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Santa Olivia

A novel by Jacqueline Carey

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A very different book from the Creatrix of Terre D'Ange

  • Feb 21, 2011

Santa Olivia is a book by Jacqueline Carey, who is better known for, and much better known for the Sundering Duology, and much much better known for many books in her Kushiel universe. While the former is a take on classic fantasy and the latter are milestones in dark, sensual fantasy, Santa Olivia is a completely different kettle of fish.

The press information provided to me describes Santa Olivia as Jacqueline Carey's take on comic book superheroes and the classic werewolf myth. However, what this novel is, I think, is far more nuanced and complex than that simple formulation.

The novel centers around Loup. Born in a future where a conflict and a disease has created such tensions between Mexico and the United States that a no man's land has sprung up between the two nations, Loup lives in the abject poverty and virtual prison that makes up the titular piece of land controlled by the U.S. Military. Born of a genetically engineered father, and a local for a mother, we follow Loup's life, from living with her mother and older half-brother, to her life as an orphan in the local church when she loses both of them.

Loup has a hard life in a hardscrabble world, but she does have her secret--the genetic heritage of her father. Her father's special gifts of strength, fearlessness, paranormal senses, and speed have been fully inherited in Loup. What first starts as a secret to be held tightly for fear of discovery by the military turns into a opportunity to exact justice, and later still, an opportunity to escape...

While Loup does take up the mantle of a disguised superhero, and hints and nuances (including the very name given to her) suggest werewolves as an inspiration for the genetic manipulations which inadvertently created Loup, this novel is much more than a novel about a werewolf-powered comic book superhero.

Carey's interest in Christian saints and iconography get play here in the identity that Loup takes in her retributive acts, the titular saint of the compound, Santa Olivia. The novel runs from before her birth to her ultimate escape and freedom, and so we follow her as she grows up, grows into her abilities and learns to use them as a symbol of hope and strength for herself, and for the people around her that she touches. There is a love story in the novel as well, and while the love story itself follows a relatively familiar pattern, the identities of the participants, and the development of the characters give it its own unique stamp.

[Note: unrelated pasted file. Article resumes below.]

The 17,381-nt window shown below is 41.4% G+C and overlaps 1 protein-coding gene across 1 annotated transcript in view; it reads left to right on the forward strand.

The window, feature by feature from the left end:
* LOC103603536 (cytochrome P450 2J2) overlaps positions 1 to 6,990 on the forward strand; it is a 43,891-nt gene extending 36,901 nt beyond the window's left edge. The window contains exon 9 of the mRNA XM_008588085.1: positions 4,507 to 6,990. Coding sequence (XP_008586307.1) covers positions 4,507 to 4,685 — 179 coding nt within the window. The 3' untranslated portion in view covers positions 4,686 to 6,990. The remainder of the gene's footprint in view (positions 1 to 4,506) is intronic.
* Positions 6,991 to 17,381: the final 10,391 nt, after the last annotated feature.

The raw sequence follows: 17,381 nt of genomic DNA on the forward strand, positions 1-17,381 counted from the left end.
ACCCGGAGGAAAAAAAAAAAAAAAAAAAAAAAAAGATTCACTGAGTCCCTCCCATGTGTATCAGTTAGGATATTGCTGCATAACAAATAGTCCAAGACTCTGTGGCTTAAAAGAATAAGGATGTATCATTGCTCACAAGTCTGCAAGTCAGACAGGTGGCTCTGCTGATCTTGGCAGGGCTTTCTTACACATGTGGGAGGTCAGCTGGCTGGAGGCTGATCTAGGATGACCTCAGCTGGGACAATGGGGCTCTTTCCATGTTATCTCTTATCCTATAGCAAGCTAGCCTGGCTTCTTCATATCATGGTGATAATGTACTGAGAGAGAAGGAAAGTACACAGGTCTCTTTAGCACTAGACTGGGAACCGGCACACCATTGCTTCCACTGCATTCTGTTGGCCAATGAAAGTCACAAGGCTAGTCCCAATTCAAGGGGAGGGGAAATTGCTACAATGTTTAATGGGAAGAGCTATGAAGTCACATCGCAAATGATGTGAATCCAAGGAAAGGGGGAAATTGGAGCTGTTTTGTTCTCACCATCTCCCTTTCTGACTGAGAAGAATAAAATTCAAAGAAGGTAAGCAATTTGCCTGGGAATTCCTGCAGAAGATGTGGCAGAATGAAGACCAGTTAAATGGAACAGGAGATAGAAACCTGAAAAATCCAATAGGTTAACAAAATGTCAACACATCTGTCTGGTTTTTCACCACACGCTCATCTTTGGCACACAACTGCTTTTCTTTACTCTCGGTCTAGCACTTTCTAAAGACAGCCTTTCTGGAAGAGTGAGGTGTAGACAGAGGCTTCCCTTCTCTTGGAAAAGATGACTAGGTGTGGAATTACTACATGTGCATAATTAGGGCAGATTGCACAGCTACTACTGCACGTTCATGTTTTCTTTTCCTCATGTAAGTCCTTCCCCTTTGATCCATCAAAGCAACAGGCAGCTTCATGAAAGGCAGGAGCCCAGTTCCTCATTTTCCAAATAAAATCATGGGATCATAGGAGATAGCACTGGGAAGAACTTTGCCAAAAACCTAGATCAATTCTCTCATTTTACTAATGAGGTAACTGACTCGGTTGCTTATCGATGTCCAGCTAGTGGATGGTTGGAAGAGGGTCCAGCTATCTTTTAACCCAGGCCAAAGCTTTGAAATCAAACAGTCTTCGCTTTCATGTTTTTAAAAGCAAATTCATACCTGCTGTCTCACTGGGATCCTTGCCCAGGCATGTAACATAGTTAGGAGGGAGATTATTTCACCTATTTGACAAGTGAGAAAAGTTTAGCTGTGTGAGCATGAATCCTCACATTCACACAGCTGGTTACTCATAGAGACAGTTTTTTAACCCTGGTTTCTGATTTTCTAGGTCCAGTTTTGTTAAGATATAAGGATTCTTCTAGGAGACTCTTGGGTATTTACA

I don't think that the novel quite works as well as I had hoped. There are an awful lot of loose ends left unanswered by the denouement (not ones that really would be answered in a sequel, either). It's difficult to do "near future" worldbuilding well, as any of the top lights in science fiction can tell you; Carey's worldbuilding is much more assured in her other novels than here. I never really bought the Macguffin that the head of the camp holds as a potential means of escape, although I recognize its dramatic necessity as a device to propel the characters, Loup included, a chimerical banner to chase after. I was also surprised at first at the coarseness of language of the characters of all ages. It took a shift of perception on my part to go from the beauty of courtly language in Terre D'Ange to the salty, expletive filled language of the residents of Santa Olivia.

Overall, though, on the balance, I am happy that Carey wrote the novel. Not only on its merits, which, upon reflection do outweigh its drawbacks, but because I am a firm believer in author diversification. I don't want Carey to write *only* endless Kushiel novels, just like I don't want Stross to only write Merchant Prince novels. I want authors that I like (and Carey certainly has her place in there) to do well--but I'd rather not have them turn into one-series wonders, with each successive volume in the series groaning under the weight of the previous ones. Writing different things, I think, is a good way for an author to remain fresh, inventive, and keep me coming back for more.

So, if you come to this novel hoping for a rocking comic book superhero who changes into a werewolf at night, you are going to be very, very disappointed. This is really a novel about a little girl, born in a cage, who grows, learns to love, and learns to be free. And in the process, she learns to be an inspiration for all of those around her.

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Paul Weimer ()
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